CPAP therapy problems are not uncommon. But the good news is that they can be easily fixed with a few slight adjustments.
If you suffer from dry eyes after using your CPAP machine then you are not alone. Below, we walk through why this issue happens and what you can do to stop it so that you can continue to enjoy the benefits of CPAP therapy.
Waking Up With Dry, Itchy Eyes?
Dry and irritated eyes are a common complaint for many as they go through treatment for Sleep Apnea especially right at the very beginning. While this can be an unpleasant feeling, it doesn’t mean that it will last forever or that it’s a sign of CPAP therapy not working for you.
Our eyes tend to become dry when they are not receiving sufficient lubrication. It is important to note that there are many factors that can cause this issue so make sure to narrow everything out before putting the blame solely on Sleep Apnea treatment.
If you are experiencing any of the following then it is a good indication that you’re having issues with dry eyes:
Stinging and burning
Sensitivity to light
To solve this problem, you need to fully understand what can cause this to happen during CPAP therapy.
Causes For Dry Eyes During CPAP Therapy
The first step to relieving this CPAP therapy problem is to understand why it is happening in the first place. As we’ve mentioned, it is not fair to put all of the blame on Sleep Apnea therapy so we must recognize the other factors that can cause you to experience this symptom during CPAP treatment.
CPAP Mask Leaks
If there is a mask leak located along the seal of your CPAP mask, this may be one contributing factor that is causing you to have dry eyes.
All CPAP masks no matter if they are a full face mask or a nasal pillow need to seal well and be flush against the face in order to function effectively. A mask that fits incorrectly has a higher chance of dispersing air around the eye area. This can lead to feelings of puffiness and itchiness that is associated with dry eyes.
Do you or someone you know suffer from hay fever? If so, then you are aware that redness around the eyes is common if you are suffering from allergens.
Environmental allergens can cause our eyes to become dry at any time during the year. And they aren’t just associated with the pollen from flowers and plants. If you wake up often with irritated eyes, it is worth paying attention to the quality of your sleep environment.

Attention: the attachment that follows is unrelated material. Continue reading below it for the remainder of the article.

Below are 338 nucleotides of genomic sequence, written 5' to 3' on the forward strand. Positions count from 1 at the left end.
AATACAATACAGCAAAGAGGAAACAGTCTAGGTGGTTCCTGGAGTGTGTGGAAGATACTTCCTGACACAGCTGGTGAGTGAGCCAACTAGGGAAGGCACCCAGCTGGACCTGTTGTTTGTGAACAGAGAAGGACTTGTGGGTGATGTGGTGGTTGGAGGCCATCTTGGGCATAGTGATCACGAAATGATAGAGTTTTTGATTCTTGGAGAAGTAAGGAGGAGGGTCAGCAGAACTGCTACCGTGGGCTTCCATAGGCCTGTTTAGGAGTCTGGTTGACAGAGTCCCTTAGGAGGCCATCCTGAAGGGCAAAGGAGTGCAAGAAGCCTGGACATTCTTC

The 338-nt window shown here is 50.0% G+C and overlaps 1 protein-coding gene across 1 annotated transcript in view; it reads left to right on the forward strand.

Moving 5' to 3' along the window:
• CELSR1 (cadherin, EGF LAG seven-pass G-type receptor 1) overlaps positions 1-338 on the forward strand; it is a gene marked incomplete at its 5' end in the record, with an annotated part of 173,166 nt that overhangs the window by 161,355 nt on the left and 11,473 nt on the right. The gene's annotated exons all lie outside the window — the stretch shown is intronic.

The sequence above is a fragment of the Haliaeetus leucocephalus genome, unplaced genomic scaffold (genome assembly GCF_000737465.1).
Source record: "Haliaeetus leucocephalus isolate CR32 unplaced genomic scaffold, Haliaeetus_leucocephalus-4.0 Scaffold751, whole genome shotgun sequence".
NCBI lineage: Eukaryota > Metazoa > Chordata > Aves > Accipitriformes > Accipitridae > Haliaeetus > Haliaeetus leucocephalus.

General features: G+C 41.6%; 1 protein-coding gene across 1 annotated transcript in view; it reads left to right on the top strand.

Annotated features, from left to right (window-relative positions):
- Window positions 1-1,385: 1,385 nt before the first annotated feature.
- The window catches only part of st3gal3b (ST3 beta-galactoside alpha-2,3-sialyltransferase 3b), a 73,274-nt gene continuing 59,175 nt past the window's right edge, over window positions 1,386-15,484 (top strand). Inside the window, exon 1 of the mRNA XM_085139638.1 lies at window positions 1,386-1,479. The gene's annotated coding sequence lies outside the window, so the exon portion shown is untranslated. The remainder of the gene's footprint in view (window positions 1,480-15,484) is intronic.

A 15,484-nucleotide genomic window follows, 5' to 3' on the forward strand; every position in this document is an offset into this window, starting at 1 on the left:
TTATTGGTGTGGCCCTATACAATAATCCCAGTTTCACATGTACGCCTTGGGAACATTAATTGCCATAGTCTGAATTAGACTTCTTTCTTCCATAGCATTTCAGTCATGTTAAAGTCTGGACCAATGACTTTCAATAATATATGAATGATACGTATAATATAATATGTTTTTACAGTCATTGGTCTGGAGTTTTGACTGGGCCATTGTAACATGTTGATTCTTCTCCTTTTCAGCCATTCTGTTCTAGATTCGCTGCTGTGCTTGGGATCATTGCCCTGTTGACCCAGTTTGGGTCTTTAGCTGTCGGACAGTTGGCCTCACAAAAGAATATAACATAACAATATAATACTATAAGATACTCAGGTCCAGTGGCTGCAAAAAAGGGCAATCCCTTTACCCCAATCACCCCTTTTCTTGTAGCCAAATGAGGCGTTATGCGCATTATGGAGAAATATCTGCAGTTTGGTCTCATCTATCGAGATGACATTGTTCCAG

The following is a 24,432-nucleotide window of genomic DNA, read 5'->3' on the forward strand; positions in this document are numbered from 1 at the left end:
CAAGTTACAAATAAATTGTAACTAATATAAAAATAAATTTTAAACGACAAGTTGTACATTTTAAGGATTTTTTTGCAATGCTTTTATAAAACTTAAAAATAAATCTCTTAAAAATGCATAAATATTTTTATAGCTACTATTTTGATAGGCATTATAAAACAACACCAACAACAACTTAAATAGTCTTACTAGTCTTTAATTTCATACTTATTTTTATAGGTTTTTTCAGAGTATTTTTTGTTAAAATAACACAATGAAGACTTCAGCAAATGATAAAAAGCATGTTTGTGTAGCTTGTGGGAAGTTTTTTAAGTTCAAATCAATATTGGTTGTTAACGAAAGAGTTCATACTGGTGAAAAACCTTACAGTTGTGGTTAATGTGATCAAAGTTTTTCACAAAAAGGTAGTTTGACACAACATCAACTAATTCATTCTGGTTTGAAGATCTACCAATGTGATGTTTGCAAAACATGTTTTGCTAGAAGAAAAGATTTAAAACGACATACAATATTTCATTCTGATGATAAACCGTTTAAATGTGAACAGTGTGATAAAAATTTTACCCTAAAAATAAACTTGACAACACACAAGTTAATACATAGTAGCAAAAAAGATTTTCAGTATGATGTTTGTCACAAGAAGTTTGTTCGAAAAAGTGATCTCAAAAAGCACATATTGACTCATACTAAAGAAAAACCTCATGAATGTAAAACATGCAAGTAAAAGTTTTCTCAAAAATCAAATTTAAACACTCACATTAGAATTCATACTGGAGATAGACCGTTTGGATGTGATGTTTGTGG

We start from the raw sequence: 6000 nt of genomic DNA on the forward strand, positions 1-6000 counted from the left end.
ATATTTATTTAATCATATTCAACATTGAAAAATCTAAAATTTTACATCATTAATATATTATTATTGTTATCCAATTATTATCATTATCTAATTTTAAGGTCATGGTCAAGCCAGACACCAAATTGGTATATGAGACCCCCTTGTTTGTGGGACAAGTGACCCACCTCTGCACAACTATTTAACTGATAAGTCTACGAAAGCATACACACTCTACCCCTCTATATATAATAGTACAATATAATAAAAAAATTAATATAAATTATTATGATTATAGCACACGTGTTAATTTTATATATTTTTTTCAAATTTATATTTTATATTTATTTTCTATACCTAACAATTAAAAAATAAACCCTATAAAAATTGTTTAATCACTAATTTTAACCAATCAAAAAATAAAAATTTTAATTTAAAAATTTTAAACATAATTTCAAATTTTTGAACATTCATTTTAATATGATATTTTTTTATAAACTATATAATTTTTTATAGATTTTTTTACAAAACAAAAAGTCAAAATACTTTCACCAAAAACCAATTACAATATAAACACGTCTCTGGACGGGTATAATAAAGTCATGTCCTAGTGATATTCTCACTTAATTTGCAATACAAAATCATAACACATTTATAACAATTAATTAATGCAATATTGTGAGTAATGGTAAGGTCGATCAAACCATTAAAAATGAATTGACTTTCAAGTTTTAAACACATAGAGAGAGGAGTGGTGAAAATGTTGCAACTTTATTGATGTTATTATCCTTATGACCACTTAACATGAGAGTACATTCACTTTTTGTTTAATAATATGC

Is there a lot of dust or pet dander around? This could be another contributor to CPAP dry eyes.
Existing Health Conditions
Finally, other existing health conditions can make it difficult for us to fully close our eyelids while we sleep which can exacerbate dry eyes. For example, floppy eye syndrome (FES) causes loose, rubbery eyelids. This means that patients aren’t able to completely close their eyelids, leaving their inner eye exposed.
Treating Dry Eye In Obstructive Sleep Apnea Patients
Dry eyes with CPAP therapy is uncomfortable but treatable. There are a number of steps that you can take to continue CPAP compliance while also reducing eye irritability each night.
Our top tips include:
Ensuring that you pick a CPAP mask that fits correctly. If you need help with this, our CPAP equipment experts will be happy to help you find a mask that is suitable for your facial features.
Clean your mask. Dust and other particles can build up on our mask after regular use. By cleaning it on a regular basis you can make sure that your mask’s seal works effectively.
Use a CPAP humidifier. If the air in our bedrooms is too dry then this can increase your chances of developing dry eyes. By using a humidifier, you ensure that there is enough heated moisture circulating through the machine providing relief from cold air and dryness.
If none of the solutions above help, we recommend speaking with a physician to make sure that you aren’t suffering from an underlying health condition that is contributing to the problem. Learning how to reduce and prevent dry eyes during CPAP therapy will not only help to achieve optimal eye health but it will also improve your quality of sleep.
Think your irritated eyes are due to a mask leak and you need a replacement? Speak with our team here at Monster CPAP today and we can help guide you through our catalogue of Sleep Apnea masks.